Posted in Green Building, tagged Adaptive Reuse, Downtown Boise, Downtown Housing, Existing Building Rehab, Geothermal, Historic Preservation, Mixed-Use, Owyhee Place, Recycling, sustainable development on April 29, 2014|
Clay Carley’s latest historic renovation project is nearing it’s final stretch. Today at 3pm we’ll discuss how he and his partners are converting one of downtown Boise’s iconic buildings into a modern, mixed-use building that will bring vibrancy and activity back to this block of Main Street.
We’ll discuss his vision for the project, the obstacles that always present themselves in a major building renovation, and the sustainability features incorporated into the construction process and finished project. Perhaps we’ll even discover when we can enjoy the first cocktail on the reimagined rooftop terrace with a view down Main Street and the Linen District.
Tune in to Building a Greener Idaho today at 3pm for a lively conversation with one of Boise’s visionary developers helping to breathe new life into a Boise building built over a century ago.
As always, tune in live on 89.9 FM or 93.5 FM or stream the show via the interwebs at www.radioboise.org.
Read Full Post »
Founder of the new series Idaho Climate Talks Michael Richardson came on the show to discuss the genesis for the public lecture series and the dialogue he hopes to generate around climate science. The speakers for the talks he has pulled together are all Idaho-based scientists who are doing very interesting research on climate change and what it means for Idaho’s natural systems and the economy that depends on those systems. U.S. Forest Service climate science researcher Charlie Luce is one of the speakers and joined the conversation to discuss his “Missing Mountain Water” research and the new story it tells for climate change impacts.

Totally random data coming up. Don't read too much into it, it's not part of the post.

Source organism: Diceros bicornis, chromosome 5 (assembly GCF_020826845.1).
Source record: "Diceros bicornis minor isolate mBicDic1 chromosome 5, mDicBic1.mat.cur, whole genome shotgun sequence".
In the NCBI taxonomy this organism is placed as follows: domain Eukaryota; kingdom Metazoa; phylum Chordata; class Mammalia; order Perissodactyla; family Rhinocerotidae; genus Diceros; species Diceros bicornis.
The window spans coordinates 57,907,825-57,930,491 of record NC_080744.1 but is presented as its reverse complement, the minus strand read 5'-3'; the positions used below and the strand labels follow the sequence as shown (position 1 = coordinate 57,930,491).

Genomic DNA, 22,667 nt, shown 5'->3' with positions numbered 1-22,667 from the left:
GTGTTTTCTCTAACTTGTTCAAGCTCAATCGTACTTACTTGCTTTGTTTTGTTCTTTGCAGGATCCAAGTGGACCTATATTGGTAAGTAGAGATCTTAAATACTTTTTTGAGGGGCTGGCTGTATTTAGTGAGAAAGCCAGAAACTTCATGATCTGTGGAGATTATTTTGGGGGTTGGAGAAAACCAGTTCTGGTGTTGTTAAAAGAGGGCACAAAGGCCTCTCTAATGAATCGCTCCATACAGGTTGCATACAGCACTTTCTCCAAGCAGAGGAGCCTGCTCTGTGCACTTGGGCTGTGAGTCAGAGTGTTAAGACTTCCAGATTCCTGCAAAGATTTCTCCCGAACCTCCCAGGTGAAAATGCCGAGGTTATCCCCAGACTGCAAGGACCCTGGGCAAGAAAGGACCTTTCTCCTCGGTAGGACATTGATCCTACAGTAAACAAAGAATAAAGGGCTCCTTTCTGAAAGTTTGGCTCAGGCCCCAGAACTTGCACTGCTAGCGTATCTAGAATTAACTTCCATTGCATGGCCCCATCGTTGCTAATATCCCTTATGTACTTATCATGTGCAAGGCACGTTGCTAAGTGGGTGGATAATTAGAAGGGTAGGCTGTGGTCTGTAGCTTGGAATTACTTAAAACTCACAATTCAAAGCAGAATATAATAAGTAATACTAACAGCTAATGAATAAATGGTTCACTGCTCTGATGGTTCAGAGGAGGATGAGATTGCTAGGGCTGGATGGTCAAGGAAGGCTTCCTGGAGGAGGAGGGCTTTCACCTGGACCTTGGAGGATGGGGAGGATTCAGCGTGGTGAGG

The first talk of the series in at the Boise Public Library on Thursday, April 10th.
Click on the link below or HERE to listen to the podcast.
Idaho Climate Talks with Michael Richardson and Charlie Luce by Building A Greener Idaho on Mixcloud
Read Full Post »
Posted in Green Building on April 4, 2014|
On March 26th, we recorded Building a Greener Idaho’s first Google Hangout recording, featuring video and audio, with notable resilient law experts from Idaho and Kentucky. Our conversation focuses on defining resiliency, the role of adaptive law in urban resiliency and examples of modifying legal frameworks to achieve resilient systems. Professor Tony Arnold is Associate Dean for Research and Faculty Development at the University of Louisville. Arnold teaches classes in the fields of land use, water resources, environmental conservation, ecosystem conservation, farmland conservation and sustainable agriculture, property, and real estate transactions in the University of Lousiville Louis D. Brandeis School of Law and the Department of Urban and Public Affairs. Professor Arnold recently contributed a series of blog posts on the topic of resiliency to the Biophilic Cities website. Professor Arnold subsequently consolidated his blog posts into an essay titled Resilient Cities and Adaptive Law that will be included in the Idaho Law Review Symposium Edition. Barbara Cosens is a Professor of Law at the University of Idaho College of Law. Her work focuses on the integration of law and science in water resource management and included a role in the renegotiation of the Columbia River Treaty, the 1961 international agreement between Canada and the US created to manage water resources in the Columbia River Basin. Professor Stephen R. Miller, Associate Professor at the University Idaho College of Law, runs the College of Law’s Economic Development Clinic and helped coordinate the 2014 Law Review Symposium. Professor Miller contributes regular articles to the Idaho Statesman Business Insider on resiliency topics including energy efficient buildings.
The first half of our conversation aired Tuesday April 1st on Radio Boise – 89.9 and 93.5 FM . The second half of our conversation will air Tuesday April 8th at 3 PM. Live streaming is available via the Radio Boise website. You can listen to the recorded podcast of the April 1st show, or view the video recording of the entire conversation on YouTube.
Read Full Post »